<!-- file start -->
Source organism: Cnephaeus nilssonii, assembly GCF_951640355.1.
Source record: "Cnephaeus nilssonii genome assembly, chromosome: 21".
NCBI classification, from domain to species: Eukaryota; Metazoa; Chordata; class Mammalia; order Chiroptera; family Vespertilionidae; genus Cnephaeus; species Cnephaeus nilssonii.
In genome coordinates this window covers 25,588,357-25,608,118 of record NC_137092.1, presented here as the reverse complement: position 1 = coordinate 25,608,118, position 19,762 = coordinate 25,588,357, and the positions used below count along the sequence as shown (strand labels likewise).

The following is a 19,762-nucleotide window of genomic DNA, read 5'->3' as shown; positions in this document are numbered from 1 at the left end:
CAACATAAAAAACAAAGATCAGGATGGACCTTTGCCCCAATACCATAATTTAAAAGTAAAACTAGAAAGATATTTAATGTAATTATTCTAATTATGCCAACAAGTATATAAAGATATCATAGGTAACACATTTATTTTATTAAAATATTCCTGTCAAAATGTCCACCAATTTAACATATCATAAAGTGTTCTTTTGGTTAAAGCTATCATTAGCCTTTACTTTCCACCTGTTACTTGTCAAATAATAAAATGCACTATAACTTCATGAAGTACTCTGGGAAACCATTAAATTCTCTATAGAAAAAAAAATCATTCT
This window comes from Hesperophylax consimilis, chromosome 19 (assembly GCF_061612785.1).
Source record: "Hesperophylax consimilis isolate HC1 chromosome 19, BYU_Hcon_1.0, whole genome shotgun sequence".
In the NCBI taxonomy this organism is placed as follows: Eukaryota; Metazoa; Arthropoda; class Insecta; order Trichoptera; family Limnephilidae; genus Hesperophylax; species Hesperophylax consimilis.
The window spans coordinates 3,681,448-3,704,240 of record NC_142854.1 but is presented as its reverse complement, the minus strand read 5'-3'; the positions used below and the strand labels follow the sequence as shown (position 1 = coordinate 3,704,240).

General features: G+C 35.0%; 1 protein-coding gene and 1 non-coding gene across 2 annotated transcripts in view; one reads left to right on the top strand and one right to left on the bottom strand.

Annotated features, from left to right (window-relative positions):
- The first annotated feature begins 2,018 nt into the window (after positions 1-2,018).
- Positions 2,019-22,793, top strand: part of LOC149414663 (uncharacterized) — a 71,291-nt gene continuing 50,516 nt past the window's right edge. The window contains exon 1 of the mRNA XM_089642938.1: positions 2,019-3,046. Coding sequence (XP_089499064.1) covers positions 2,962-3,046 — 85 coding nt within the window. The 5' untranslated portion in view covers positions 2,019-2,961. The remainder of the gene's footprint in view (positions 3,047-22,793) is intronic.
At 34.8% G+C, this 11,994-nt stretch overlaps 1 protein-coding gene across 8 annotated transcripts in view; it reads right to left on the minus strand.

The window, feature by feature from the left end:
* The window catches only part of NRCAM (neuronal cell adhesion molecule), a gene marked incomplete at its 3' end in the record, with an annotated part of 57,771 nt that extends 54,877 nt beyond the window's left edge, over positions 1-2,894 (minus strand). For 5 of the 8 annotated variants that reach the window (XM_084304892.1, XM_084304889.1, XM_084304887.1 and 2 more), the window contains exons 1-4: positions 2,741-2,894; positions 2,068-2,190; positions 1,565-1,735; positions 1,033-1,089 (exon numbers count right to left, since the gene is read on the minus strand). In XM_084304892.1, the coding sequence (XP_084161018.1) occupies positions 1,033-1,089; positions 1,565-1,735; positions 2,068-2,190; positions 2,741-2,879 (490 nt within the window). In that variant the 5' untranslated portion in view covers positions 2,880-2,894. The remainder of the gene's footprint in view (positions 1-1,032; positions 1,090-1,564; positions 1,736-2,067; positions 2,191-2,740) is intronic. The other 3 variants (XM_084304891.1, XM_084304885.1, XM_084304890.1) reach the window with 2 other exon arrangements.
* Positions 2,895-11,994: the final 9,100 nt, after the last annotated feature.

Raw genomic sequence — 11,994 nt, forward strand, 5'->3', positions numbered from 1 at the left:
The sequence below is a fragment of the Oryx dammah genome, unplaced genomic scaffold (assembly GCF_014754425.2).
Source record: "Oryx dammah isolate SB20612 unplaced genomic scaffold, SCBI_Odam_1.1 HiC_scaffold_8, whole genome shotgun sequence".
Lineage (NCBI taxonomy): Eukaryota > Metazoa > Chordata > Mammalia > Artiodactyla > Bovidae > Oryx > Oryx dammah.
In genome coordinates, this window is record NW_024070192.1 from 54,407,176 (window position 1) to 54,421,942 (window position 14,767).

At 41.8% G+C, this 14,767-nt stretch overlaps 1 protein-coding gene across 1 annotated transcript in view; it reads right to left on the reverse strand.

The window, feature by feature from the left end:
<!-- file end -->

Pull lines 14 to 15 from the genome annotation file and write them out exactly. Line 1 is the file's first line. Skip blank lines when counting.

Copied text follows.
- Positions 2,019-22,793, top strand: part of LOC149414663 (uncharacterized) — a 71,291-nt gene continuing 50,516 nt past the window's right edge. The window contains exon 1 of the mRNA XM_089642938.1: positions 2,019-3,046. Coding sequence (XP_089499064.1) covers positions 2,962-3,046 — 85 coding nt within the window. The 5' untranslated portion in view covers positions 2,019-2,961. The remainder of the gene's footprint in view (positions 3,047-22,793) is intronic.
At 34.8% G+C, this 11,994-nt stretch overlaps 1 protein-coding gene across 8 annotated transcripts in view; it reads right to left on the minus strand.